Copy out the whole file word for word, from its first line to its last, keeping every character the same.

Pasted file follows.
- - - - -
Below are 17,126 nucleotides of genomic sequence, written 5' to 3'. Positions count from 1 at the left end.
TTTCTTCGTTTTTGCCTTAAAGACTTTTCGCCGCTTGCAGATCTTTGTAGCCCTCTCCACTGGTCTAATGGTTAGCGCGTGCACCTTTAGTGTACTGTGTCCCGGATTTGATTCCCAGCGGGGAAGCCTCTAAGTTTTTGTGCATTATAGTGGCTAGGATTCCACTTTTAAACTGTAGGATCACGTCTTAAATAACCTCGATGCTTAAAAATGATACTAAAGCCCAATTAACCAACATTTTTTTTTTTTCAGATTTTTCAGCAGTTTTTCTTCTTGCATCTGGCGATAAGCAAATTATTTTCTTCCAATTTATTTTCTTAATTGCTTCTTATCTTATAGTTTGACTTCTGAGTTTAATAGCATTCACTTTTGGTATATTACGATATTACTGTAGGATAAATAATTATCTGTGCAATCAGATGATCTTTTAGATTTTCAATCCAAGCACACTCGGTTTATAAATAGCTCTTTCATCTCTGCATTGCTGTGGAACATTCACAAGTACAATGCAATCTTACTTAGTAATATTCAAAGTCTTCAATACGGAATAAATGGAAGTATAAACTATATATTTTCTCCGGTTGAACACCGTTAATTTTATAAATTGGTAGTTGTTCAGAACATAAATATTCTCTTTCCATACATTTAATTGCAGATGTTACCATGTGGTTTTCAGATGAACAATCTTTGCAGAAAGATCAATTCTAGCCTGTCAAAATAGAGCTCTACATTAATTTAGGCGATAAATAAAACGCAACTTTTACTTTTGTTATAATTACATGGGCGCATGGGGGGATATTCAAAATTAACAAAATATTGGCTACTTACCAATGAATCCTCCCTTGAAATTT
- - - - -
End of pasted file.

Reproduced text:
Below are 17,126 nucleotides of genomic sequence, written 5' to 3'. Positions count from 1 at the left end.
TTTCTTCGTTTTTGCCTTAAAGACTTTTCGCCGCTTGCAGATCTTTGTAGCCCTCTCCACTGGTCTAATGGTTAGCGCGTGCACCTTTAGTGTACTGTGTCCCGGATTTGATTCCCAGCGGGGAAGCCTCTAAGTTTTTGTGCATTATAGTGGCTAGGATTCCACTTTTAAACTGTAGGATCACGTCTTAAATAACCTCGATGCTTAAAAATGATACTAAAGCCCAATTAACCAACATTTTTTTTTTTTCAGATTTTTCAGCAGTTTTTCTTCTTGCATCTGGCGATAAGCAAATTATTTTCTTCCAATTTATTTTCTTAATTGCTTCTTATCTTATAGTTTGACTTCTGAGTTTAATAGCATTCACTTTTGGTATATTACGATATTACTGTAGGATAAATAATTATCTGTGCAATCAGATGATCTTTTAGATTTTCAATCCAAGCACACTCGGTTTATAAATAGCTCTTTCATCTCTGCATTGCTGTGGAACATTCACAAGTACAATGCAATCTTACTTAGTAATATTCAAAGTCTTCAATACGGAATAAATGGAAGTATAAACTATATATTTTCTCCGGTTGAACACCGTTAATTTTATAAATTGGTAGTTGTTCAGAACATAAATATTCTCTTTCCATACATTTAATTGCAGATGTTACCATGTGGTTTTCAGATGAACAATCTTTGCAGAAAGATCAATTCTAGCCTGTCAAAATAGAGCTCTACATTAATTTAGGCGATAAATAAAACGCAACTTTTACTTTTGTTATAATTACATGGGCGCATGGGGGGATATTCAAAATTAACAAAATATTGGCTACTTACCAATGAATCCTCCCTTGAAATTT